A lot of the Carling/Smooth grumbles are about a barman spending 5 minutes making a 99p coffee, or folk having to return to their table to clarify food orders. Separate tills for drinks/coffees/food would solve that.

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  10. I have a bit of an issue with the growing trend of businesses which only accept card payments, something I find very customer unfriendly. I almost always pay cash in bars; when alcohol is involved I prefer to have money for the day set aside and not have nasty surprises when I check my account the next day. I still have (vague) memories of being in a bar in Helsinki and being very tempted with the 4 different vintages of Port Ellen on offer, starting off about 30 euros a shot. Sanity/mild sobriety won out, but if that had been card only……

    Liked by 2 people

  11. The card fees are usually a fixed transaction fee plus a %age of the sale, which varies depending on the type of card. We have a £5 minimum spend, but the number of young people who don’t carry cash is so high these days it’s more than paid for itself. And I’ve even found myself paying for my round with contactless rather than digging through my wallet! Most banks give businesses a certain period of free banking, so although our cash handling is currently free, it won’t be for much longer… Also don’t mind the £20 note for a half, at least there’s less change to count at the end of the night!

    If the staff and locals are good at it, nothing beats a proper bar scrum. At most Spoons the queue is definitely the best solution though.

    Liked by 1 person

  12. Another observation:
    If they are that sensitive about the contactless charge, they could easily have a duel pricing scheme in place until a minimum spend level (£5/£10?) is reached, without you knowing prior to your purchase the contactless charge, they could’ve had the cash price at say £2.48 & contactless remaining at £2.58, you’d think that you were saving two bob when in actual fact they’d be a shilling to the good, and you’d be none the wiser, did that make sense?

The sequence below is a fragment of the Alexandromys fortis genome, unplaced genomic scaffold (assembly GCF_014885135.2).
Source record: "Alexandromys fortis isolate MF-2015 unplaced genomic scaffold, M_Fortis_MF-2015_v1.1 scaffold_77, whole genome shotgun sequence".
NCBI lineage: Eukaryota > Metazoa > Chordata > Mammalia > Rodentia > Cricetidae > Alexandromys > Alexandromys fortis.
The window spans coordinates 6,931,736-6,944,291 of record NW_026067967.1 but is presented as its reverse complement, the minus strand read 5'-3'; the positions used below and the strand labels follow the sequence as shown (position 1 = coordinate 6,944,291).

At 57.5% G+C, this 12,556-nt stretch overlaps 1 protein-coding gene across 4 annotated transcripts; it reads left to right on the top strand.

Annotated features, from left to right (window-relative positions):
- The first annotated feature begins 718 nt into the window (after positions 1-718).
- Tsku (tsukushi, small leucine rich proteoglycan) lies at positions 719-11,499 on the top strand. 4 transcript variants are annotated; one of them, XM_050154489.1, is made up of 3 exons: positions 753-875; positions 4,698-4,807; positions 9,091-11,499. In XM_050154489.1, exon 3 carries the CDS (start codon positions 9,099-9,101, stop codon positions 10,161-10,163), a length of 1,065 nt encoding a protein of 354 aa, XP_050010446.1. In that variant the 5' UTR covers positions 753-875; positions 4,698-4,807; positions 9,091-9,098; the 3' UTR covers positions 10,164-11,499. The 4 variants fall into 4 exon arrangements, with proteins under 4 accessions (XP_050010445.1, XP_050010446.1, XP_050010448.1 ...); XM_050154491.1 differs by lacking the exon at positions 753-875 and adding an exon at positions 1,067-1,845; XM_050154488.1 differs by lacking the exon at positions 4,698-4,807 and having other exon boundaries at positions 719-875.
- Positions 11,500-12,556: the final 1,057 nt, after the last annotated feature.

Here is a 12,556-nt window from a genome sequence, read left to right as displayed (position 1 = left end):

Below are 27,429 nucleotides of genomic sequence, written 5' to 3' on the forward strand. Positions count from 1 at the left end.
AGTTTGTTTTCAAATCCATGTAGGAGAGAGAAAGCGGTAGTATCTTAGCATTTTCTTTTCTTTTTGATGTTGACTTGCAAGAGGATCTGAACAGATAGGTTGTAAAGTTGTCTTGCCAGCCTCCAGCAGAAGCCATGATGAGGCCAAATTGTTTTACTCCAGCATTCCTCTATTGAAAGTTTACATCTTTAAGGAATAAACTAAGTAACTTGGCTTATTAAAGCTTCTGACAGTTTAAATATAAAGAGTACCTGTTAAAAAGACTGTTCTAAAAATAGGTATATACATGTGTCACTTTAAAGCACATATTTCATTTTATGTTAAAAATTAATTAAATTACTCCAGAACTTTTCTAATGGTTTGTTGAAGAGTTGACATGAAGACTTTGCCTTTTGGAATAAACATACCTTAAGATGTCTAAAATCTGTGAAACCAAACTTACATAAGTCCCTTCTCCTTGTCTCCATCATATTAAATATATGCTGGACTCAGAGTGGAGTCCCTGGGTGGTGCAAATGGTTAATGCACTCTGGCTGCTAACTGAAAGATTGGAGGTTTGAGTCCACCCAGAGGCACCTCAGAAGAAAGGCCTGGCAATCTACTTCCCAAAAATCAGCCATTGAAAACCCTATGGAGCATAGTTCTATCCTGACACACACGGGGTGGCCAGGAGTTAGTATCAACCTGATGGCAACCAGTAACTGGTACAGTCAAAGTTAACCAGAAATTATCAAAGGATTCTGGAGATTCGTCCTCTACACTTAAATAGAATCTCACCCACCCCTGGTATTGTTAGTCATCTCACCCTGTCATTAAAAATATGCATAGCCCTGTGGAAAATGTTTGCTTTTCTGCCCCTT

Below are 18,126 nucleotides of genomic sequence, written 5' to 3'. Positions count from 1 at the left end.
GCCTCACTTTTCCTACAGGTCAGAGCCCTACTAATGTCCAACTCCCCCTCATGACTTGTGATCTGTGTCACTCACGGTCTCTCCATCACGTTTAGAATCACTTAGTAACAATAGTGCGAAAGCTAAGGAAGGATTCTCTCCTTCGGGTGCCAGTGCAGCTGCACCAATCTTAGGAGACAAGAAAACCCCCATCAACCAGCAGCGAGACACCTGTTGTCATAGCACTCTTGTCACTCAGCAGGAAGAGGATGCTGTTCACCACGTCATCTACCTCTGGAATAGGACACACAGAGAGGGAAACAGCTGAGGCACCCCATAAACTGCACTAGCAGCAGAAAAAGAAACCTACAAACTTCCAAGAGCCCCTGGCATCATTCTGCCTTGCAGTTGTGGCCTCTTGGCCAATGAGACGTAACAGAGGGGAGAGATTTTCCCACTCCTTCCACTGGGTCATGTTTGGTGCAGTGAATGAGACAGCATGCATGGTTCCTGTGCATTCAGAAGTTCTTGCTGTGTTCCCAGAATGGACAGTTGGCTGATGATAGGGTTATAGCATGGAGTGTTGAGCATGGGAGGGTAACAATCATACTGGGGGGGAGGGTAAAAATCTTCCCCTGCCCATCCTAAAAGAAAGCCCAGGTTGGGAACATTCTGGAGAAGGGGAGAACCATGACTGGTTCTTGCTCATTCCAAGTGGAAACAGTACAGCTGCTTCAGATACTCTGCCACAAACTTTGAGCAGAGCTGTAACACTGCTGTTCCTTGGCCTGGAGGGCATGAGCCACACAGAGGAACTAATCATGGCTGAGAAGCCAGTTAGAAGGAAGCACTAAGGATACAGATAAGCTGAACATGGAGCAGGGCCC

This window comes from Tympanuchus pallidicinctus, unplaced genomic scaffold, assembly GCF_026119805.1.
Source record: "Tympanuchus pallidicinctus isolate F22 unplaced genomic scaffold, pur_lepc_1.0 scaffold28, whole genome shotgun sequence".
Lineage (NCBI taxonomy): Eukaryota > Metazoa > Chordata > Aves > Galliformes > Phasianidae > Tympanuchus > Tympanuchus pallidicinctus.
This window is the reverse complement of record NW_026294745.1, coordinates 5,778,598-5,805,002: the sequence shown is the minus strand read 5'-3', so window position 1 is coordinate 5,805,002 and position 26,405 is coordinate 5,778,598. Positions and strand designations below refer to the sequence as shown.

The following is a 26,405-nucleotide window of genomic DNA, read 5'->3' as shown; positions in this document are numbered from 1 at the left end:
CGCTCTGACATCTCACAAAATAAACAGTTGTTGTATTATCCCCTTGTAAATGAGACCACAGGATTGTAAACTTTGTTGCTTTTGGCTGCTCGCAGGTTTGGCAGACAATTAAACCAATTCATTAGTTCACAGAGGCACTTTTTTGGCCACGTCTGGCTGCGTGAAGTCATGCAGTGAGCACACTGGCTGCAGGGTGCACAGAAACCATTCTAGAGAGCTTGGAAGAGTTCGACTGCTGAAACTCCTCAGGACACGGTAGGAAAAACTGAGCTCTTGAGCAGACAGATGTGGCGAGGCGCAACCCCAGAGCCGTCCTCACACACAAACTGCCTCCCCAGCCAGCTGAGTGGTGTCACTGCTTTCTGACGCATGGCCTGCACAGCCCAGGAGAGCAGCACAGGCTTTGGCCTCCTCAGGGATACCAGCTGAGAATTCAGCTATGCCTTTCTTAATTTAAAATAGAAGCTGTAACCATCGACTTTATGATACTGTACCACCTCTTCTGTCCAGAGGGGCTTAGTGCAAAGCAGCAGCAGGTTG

Liked by 1 person

    1. That makes perfect sense. On reflection, a number of shops have £5/10 limits for card transactions; I’ve just become used to using Contactless for small transactions (which is what contactless is all about). No-one has ever said before, “Oi, that’s costing us our margin before”

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      1. There was a period in the early 80s when retailers tried doing this (I remember it applying to petrol) but it didn’t last long. A minimum card value is the best option.

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      2. I don’t use anything other than cash unless it is unavoidable.
        That’s exactly what they do at some concert venues, albeit dressed up as a ‘booking fee’ no fee to personal callers but a percentage added for online/over the phone purchases, ironically you’d think it would be more expensive to provide a face at a window rather than everything automated/outsourced.

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  13. I hate queuing and I detest queues in licensed premises, almost reducing customers to the level of football fans at the turnstiles.

    In relation to contactless, surely it’s the way forward? I guess the naysayers are those who ridiculed pocket calculators when they first came out, saying – Rubbish, what are they going to do when they haven’t got a calculator with them? In reality, the naysayers will be those who now refuse to have a smart phone in their pocket/handbag! Probably the same ones who pass a heaped pile of exactly correct slummy to the bar staff/ shopkeeper and expect them to count out the tower of change whilst everyone waits behind them!

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    1. The last point is spot on. The point of giving correct change is to reduce transaction time, fine when it’s £3, time consuming when it’s £1.79 of grubby change in Spoons, whose staff clearly prefer Contactless.

      And Contactless much quicker than chip and pin.

      Liked by 1 person